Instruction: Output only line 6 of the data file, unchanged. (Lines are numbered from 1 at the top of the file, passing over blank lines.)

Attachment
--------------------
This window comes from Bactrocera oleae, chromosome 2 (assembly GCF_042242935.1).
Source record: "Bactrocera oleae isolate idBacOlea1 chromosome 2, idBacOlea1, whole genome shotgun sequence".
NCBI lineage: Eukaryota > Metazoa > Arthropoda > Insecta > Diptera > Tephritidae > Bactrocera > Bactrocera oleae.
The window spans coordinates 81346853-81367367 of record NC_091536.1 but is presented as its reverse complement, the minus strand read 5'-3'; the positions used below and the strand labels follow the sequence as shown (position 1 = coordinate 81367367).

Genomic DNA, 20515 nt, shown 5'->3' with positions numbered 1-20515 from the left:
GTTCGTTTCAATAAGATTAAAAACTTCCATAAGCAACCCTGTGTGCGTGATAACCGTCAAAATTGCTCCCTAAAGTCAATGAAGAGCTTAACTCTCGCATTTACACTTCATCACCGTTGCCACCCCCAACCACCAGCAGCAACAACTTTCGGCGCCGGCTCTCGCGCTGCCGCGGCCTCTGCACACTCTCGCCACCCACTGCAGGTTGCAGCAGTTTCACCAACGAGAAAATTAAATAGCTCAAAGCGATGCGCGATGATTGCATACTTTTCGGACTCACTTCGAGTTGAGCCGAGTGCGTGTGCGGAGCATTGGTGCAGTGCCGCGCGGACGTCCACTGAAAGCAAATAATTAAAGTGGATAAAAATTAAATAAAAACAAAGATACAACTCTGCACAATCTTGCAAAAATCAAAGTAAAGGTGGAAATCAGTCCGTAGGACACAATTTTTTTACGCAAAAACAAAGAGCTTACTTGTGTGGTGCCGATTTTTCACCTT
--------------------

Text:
GTTCGTTTCAATAAGATTAAAAACTTCCATAAGCAACCCTGTGTGCGTGATAACCGTCAAAATTGCTCCCTAAAGTCAATGAAGAGCTTAACTCTCGCATTTACACTTCATCACCGTTGCCACCCCCAACCACCAGCAGCAACAACTTTCGGCGCCGGCTCTCGCGCTGCCGCGGCCTCTGCACACTCTCGCCACCCACTGCAGGTTGCAGCAGTTTCACCAACGAGAAAATTAAATAGCTCAAAGCGATGCGCGATGATTGCATACTTTTCGGACTCACTTCGAGTTGAGCCGAGTGCGTGTGCGGAGCATTGGTGCAGTGCCGCGCGGACGTCCACTGAAAGCAAATAATTAAAGTGGATAAAAATTAAATAAAAACAAAGATACAACTCTGCACAATCTTGCAAAAATCAAAGTAAAGGTGGAAATCAGTCCGTAGGACACAATTTTTTTACGCAAAAACAAAGAGCTTACTTGTGTGGTGCCGATTTTTCACCTT